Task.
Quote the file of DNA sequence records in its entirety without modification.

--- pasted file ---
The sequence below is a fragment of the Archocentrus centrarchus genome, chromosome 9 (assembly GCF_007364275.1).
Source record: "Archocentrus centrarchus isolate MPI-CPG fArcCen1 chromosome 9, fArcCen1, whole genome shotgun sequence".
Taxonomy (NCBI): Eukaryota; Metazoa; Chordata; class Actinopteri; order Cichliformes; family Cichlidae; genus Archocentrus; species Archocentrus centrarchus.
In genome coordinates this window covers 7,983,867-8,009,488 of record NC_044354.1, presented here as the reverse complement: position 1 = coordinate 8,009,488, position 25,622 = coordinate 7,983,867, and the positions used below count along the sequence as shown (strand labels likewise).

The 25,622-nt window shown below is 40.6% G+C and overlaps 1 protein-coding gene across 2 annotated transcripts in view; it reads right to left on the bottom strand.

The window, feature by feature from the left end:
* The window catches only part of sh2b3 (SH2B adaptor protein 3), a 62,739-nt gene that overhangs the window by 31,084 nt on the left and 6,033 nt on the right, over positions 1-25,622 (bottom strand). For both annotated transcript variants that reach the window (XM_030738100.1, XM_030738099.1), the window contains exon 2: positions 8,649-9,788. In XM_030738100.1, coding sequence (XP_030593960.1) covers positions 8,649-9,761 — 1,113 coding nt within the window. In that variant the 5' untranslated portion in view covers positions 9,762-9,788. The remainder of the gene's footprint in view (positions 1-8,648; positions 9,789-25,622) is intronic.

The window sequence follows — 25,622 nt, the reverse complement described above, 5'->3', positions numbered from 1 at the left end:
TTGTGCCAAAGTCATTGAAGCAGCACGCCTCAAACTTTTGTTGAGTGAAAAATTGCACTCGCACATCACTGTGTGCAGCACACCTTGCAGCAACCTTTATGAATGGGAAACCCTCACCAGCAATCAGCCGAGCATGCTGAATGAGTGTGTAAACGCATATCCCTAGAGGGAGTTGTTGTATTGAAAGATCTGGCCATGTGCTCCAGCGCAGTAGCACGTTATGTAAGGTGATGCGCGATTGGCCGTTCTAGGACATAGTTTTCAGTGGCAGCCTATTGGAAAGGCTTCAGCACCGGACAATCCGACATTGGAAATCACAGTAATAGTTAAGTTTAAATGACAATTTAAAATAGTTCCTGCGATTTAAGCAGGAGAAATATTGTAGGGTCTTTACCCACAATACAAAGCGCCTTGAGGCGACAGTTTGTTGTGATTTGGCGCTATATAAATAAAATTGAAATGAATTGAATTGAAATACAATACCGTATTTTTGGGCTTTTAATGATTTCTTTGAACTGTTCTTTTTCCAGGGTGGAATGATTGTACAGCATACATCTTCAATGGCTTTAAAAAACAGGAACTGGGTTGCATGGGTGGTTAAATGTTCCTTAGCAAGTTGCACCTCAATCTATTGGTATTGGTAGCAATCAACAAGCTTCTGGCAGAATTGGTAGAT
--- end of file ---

The sequence below is a fragment of the Archocentrus centrarchus genome, chromosome 9 (assembly GCF_007364275.1).
Source record: "Archocentrus centrarchus isolate MPI-CPG fArcCen1 chromosome 9, fArcCen1, whole genome shotgun sequence".
Taxonomy (NCBI): Eukaryota; Metazoa; Chordata; class Actinopteri; order Cichliformes; family Cichlidae; genus Archocentrus; species Archocentrus centrarchus.
In genome coordinates this window covers 7,983,867-8,009,488 of record NC_044354.1, presented here as the reverse complement: position 1 = coordinate 8,009,488, position 25,622 = coordinate 7,983,867, and the positions used below count along the sequence as shown (strand labels likewise).

The 25,622-nt window shown below is 40.6% G+C and overlaps 1 protein-coding gene across 2 annotated transcripts in view; it reads right to left on the bottom strand.

The window, feature by feature from the left end:
* The window catches only part of sh2b3 (SH2B adaptor protein 3), a 62,739-nt gene that overhangs the window by 31,084 nt on the left and 6,033 nt on the right, over positions 1-25,622 (bottom strand). For both annotated transcript variants that reach the window (XM_030738100.1, XM_030738099.1), the window contains exon 2: positions 8,649-9,788. In XM_030738100.1, coding sequence (XP_030593960.1) covers positions 8,649-9,761 — 1,113 coding nt within the window. In that variant the 5' untranslated portion in view covers positions 9,762-9,788. The remainder of the gene's footprint in view (positions 1-8,648; positions 9,789-25,622) is intronic.

The window sequence follows — 25,622 nt, the reverse complement described above, 5'->3', positions numbered from 1 at the left end:
TTGTGCCAAAGTCATTGAAGCAGCACGCCTCAAACTTTTGTTGAGTGAAAAATTGCACTCGCACATCACTGTGTGCAGCACACCTTGCAGCAACCTTTATGAATGGGAAACCCTCACCAGCAATCAGCCGAGCATGCTGAATGAGTGTGTAAACGCATATCCCTAGAGGGAGTTGTTGTATTGAAAGATCTGGCCATGTGCTCCAGCGCAGTAGCACGTTATGTAAGGTGATGCGCGATTGGCCGTTCTAGGACATAGTTTTCAGTGGCAGCCTATTGGAAAGGCTTCAGCACCGGACAATCCGACATTGGAAATCACAGTAATAGTTAAGTTTAAATGACAATTTAAAATAGTTCCTGCGATTTAAGCAGGAGAAATATTGTAGGGTCTTTACCCACAATACAAAGCGCCTTGAGGCGACAGTTTGTTGTGATTTGGCGCTATATAAATAAAATTGAAATGAATTGAATTGAAATACAATACCGTATTTTTGGGCTTTTAATGATTTCTTTGAACTGTTCTTTTTCCAGGGTGGAATGATTGTACAGCATACATCTTCAATGGCTTTAAAAAACAGGAACTGGGTTGCATGGGTGGTTAAATGTTCCTTAGCAAGTTGCACCTCAATCTATTGGTATTGGTAGCAATCAACAAGCTTCTGGCAGAATTGGTAGAT